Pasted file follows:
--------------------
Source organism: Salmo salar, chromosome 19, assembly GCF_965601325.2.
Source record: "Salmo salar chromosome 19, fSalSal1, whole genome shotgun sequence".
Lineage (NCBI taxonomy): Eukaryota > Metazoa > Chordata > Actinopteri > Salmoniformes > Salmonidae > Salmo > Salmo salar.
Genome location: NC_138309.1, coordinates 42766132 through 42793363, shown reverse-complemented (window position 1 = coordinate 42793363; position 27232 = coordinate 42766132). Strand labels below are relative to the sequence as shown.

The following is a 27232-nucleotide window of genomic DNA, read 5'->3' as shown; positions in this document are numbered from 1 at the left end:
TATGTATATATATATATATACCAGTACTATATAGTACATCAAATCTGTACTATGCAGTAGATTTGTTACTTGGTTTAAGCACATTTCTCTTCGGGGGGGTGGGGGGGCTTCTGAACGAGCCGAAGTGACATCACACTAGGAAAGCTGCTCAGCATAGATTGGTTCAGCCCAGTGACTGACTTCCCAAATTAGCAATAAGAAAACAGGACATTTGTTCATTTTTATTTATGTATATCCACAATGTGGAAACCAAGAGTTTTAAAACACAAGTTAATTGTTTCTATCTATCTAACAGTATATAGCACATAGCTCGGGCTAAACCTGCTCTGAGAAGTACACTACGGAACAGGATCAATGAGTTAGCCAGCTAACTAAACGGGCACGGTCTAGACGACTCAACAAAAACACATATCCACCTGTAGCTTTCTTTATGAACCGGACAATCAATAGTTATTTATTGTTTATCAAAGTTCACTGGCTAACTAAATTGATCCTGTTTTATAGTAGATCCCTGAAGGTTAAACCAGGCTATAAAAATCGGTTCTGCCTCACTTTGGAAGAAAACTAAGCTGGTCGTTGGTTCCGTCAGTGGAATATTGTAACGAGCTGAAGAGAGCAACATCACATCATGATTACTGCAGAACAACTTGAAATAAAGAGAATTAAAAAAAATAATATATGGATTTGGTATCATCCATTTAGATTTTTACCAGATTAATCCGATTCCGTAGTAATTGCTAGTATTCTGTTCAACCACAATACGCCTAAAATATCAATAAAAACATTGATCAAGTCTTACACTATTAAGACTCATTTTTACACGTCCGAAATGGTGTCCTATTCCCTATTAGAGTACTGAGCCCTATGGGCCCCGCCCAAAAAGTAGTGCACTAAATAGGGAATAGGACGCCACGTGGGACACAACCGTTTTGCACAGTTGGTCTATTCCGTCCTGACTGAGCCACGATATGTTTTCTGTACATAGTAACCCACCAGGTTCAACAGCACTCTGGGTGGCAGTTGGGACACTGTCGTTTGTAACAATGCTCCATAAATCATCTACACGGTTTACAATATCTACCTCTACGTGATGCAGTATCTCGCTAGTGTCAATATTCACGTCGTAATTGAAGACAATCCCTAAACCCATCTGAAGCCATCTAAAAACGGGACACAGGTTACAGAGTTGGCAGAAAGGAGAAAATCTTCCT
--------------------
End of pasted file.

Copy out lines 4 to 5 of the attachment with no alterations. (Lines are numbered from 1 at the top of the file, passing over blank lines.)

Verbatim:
Genome location: NC_138309.1, coordinates 42766132 through 42793363, shown reverse-complemented (window position 1 = coordinate 42793363; position 27232 = coordinate 42766132). Strand labels below are relative to the sequence as shown.

The following is a 27232-nucleotide window of genomic DNA, read 5'->3' as shown; positions in this document are numbered from 1 at the left end: